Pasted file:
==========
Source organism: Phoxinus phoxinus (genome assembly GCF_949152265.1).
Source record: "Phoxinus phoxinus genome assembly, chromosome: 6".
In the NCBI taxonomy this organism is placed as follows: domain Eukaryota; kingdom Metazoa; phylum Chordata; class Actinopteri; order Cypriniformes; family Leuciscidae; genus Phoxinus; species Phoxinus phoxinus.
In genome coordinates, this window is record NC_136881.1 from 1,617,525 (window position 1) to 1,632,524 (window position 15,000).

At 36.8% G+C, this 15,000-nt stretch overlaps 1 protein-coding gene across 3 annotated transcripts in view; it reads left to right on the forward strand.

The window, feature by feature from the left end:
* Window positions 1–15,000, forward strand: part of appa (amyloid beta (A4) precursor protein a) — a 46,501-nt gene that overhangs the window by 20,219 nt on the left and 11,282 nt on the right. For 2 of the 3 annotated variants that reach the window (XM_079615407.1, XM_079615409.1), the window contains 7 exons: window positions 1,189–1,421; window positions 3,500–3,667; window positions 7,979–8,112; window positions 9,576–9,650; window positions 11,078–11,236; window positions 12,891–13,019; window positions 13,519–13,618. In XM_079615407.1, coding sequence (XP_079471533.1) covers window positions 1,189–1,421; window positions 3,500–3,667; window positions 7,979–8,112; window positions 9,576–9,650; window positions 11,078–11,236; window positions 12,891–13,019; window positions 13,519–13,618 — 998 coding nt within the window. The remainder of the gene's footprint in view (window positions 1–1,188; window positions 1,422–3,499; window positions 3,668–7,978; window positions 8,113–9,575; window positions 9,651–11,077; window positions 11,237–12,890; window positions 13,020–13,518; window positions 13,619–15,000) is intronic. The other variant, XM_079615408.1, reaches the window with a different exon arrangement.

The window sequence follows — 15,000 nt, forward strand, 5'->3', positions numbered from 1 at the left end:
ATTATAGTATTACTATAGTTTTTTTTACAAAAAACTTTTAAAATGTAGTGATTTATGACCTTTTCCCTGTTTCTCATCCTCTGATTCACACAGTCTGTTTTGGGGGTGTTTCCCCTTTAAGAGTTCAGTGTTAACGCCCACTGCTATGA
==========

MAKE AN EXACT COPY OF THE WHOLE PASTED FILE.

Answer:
Source organism: Phoxinus phoxinus (genome assembly GCF_949152265.1).
Source record: "Phoxinus phoxinus genome assembly, chromosome: 6".
In the NCBI taxonomy this organism is placed as follows: domain Eukaryota; kingdom Metazoa; phylum Chordata; class Actinopteri; order Cypriniformes; family Leuciscidae; genus Phoxinus; species Phoxinus phoxinus.
In genome coordinates, this window is record NC_136881.1 from 1,617,525 (window position 1) to 1,632,524 (window position 15,000).

At 36.8% G+C, this 15,000-nt stretch overlaps 1 protein-coding gene across 3 annotated transcripts in view; it reads left to right on the forward strand.

The window, feature by feature from the left end:
* Window positions 1–15,000, forward strand: part of appa (amyloid beta (A4) precursor protein a) — a 46,501-nt gene that overhangs the window by 20,219 nt on the left and 11,282 nt on the right. For 2 of the 3 annotated variants that reach the window (XM_079615407.1, XM_079615409.1), the window contains 7 exons: window positions 1,189–1,421; window positions 3,500–3,667; window positions 7,979–8,112; window positions 9,576–9,650; window positions 11,078–11,236; window positions 12,891–13,019; window positions 13,519–13,618. In XM_079615407.1, coding sequence (XP_079471533.1) covers window positions 1,189–1,421; window positions 3,500–3,667; window positions 7,979–8,112; window positions 9,576–9,650; window positions 11,078–11,236; window positions 12,891–13,019; window positions 13,519–13,618 — 998 coding nt within the window. The remainder of the gene's footprint in view (window positions 1–1,188; window positions 1,422–3,499; window positions 3,668–7,978; window positions 8,113–9,575; window positions 9,651–11,077; window positions 11,237–12,890; window positions 13,020–13,518; window positions 13,619–15,000) is intronic. The other variant, XM_079615408.1, reaches the window with a different exon arrangement.

The window sequence follows — 15,000 nt, forward strand, 5'->3', positions numbered from 1 at the left end:
ATTATAGTATTACTATAGTTTTTTTTACAAAAAACTTTTAAAATGTAGTGATTTATGACCTTTTCCCTGTTTCTCATCCTCTGATTCACACAGTCTGTTTTGGGGGTGTTTCCCCTTTAAGAGTTCAGTGTTAACGCCCACTGCTATGA